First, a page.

Monday, August 6, 2012

Journal 9: Article - Point/Counterpoint: Are Computer Labs Obsolete?

Parker, J., & Telep, T. (2012). Point/counterpoint: Are computer labs obsolete?. Learning and Leading with Technology (L&L), 40(1), Retrieved from

The article focuses on whether the computer lab as an educational environment is still useful or is no longer necessary in today's modern society. The  argument against computer labs is that they force students to be confined to a single workspace without having to do any social interaction in which they can learn collaboratively with their peers. Computer labs force students to work in a factory style environment where they are required to sit and answer questions or do assignment without any great effort. The argument in favor of computer labs for education  states that having students use the computer lab only increases their comfort level with technology. Also, other teachers will spend less time instructing their students how to do their assignments regarding other subjects on the computer. And since some students do not have access to the computers or the internet in their homes then the computer lab allows them an opportunity to do their assignments and familiarize themselves with technology. If teachers take their students to the computer lab, it demonstrates to the students that they are making an effort to educate them further. Students will then be more eager to learn.

Question 1: Which perspective do I believe in?

Answer 1: I think it is important for students to become as familiar with technology as possible. This is because the world is becoming increasingly based if not dependent on technology. By having students use the computer lab more often they will be increasingly knowledgeable on how technology functions and is used in society.

Question 2: How would I use the computer lab as an educator?

Answer 2: As an educator in the subject of history, I would use the computer lab to have students explore topics in history that interests them most. The students will be required to search the internet and find as much information as they can on a topic. The students will take the information that they feel is most important and use the computers to create a group presentation which they can present in class to their peers.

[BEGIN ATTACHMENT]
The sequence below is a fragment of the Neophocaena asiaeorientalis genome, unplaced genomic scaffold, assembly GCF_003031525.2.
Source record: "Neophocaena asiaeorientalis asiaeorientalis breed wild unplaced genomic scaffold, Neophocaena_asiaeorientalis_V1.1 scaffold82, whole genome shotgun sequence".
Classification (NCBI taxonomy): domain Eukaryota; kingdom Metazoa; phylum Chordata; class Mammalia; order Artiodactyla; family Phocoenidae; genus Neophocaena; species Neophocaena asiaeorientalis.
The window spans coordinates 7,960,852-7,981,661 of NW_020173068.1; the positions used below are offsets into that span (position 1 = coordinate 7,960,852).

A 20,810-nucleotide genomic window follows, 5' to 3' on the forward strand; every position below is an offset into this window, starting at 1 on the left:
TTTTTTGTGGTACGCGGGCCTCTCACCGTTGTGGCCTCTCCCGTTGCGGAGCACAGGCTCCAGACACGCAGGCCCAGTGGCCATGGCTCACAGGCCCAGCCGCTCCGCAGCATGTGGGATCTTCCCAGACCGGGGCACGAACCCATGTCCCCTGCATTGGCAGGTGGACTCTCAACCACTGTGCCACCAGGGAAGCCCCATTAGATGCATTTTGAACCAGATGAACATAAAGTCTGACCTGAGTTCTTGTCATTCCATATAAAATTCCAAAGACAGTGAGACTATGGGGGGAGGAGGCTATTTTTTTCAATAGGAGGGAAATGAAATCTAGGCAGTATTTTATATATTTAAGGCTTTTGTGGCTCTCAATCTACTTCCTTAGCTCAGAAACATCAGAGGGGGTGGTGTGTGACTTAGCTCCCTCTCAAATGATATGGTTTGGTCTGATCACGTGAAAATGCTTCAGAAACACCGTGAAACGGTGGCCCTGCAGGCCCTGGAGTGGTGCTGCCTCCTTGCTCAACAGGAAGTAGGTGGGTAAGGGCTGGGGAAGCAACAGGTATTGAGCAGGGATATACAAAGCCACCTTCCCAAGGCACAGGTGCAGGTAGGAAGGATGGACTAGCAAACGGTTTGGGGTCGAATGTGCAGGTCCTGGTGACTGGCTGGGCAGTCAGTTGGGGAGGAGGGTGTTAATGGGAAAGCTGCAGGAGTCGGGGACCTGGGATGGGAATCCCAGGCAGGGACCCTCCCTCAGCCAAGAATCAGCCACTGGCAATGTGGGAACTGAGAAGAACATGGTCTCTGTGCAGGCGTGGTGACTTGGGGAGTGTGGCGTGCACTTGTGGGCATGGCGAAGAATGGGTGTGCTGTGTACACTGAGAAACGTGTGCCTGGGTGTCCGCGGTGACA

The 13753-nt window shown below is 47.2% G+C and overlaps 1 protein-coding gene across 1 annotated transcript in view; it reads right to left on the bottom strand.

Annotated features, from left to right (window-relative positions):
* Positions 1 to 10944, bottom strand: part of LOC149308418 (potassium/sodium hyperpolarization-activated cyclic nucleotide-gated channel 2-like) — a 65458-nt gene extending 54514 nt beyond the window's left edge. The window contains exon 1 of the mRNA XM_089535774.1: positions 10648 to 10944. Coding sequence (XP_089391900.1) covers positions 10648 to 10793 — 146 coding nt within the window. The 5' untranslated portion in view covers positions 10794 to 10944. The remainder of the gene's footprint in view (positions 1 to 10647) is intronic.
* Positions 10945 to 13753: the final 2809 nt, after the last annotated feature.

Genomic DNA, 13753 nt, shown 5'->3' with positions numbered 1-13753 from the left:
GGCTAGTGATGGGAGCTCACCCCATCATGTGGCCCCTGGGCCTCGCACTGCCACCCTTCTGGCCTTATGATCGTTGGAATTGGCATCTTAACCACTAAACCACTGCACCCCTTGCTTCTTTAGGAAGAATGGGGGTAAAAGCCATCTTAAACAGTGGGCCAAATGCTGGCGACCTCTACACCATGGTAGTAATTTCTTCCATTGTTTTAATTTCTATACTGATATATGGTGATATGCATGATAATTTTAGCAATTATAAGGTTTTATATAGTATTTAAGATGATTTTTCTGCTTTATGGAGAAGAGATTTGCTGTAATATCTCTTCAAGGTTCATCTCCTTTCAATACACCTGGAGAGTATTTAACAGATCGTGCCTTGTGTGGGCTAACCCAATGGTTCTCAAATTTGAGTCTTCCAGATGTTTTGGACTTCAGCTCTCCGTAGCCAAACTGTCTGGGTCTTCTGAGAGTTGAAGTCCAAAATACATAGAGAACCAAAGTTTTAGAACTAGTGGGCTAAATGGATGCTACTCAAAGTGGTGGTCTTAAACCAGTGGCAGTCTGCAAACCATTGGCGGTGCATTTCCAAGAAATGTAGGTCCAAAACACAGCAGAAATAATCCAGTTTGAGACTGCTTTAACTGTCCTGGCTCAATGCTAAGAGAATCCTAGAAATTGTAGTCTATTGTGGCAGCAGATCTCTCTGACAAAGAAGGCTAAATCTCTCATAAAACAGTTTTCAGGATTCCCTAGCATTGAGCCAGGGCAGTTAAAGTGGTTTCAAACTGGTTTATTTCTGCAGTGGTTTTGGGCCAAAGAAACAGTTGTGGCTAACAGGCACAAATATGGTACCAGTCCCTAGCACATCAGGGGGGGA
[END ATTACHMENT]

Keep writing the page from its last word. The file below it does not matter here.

Friday, August 3, 2012

Journal 8: Adaptive Technology


Augmentative and Alternative Communication (AAC) is a field that dedicates itself to the communication between and from people with disabilities ragarding communication and/or speech impediments AAC attempts to provide the best communication possibilities for these individuals. AAC supplements or replaces natural speech or communication by using other communication systems such as sign language or technology.   
1. Low Tech tool for AAC: The low technological tool I researched to supplement AAC was the Smart/128. It is a communication device meant to provide visual communication through the use of pictures. The Smart/128 provides pictorial communication and some voice capabilities to allow person in need of AAC to communicate with other people. This tool can be used in the classroom by students that require AAC to communicate ideas or sentences to other students in order to become more involved in the classroom.


2. High tech tool for AAC: The high technological tool I researched was the DynaVox Maestro. The DynaVox Maestro is a communication device for students and people that require extra tools to communicate. The DynaVox is an AAC tool which has a camera, Wi-Fi, and Bluetooth. The DynaVox Maestro also comes with built in speakers and a touch screen. This AAC tool has more options, when compared to the Smart/128, built in that allow students with communication impediments to more effectively communicate with their peers and surrounding people. This tool allows its users to have a access to a language framework which can easily be used ot express language and ideas more easily through its touch screen and speakers. In the classroom this would be useful to allow students that require AAC tools to more actively participate in the classroom and become part of the class conversation. 


An input device allows for people to input information into technological devices such as computers through a device such as a keyboard.

large key color coded children's keyboardHardware Option: The MyBoard-UC is a color coded computer keyboard with large 1" uppercase letter keys. This keyboard can assist people with vision or motor skill disabilities. Large keys allows people to easily see the letters they want to type into the computer. There are less keys on the keyboard to reduce clutter which helps people with disabilities from becoming confused or overwhelmed by the keyboard. The keys are also color coded to help with location.I would use this in the classroom for students that are visually impaired to be able to use the computers as a technological resource.

KeyStrokes Menu BarSoftware Option: Keystrokes is a program that serves as a software input device for computers as an easy to use on screen keyboard for people with disabilities. Keystrokes software allows for typing with minimal mobility for those that cannot exert a lot of force. The software also has word prediction capabilities so that users don't have to spend as much time and effort typing large words. Keystrokes also includes a built in editor to help its users input the correct words. The onscreen keynboard software also knows when to become transparent and visible again so the user can see relevant information when they need to. I would use this in the classroom for students that  are having difficulty using the hardware keyboard. This software would help students in the classroom that are having  difficulty  using motor skills as well.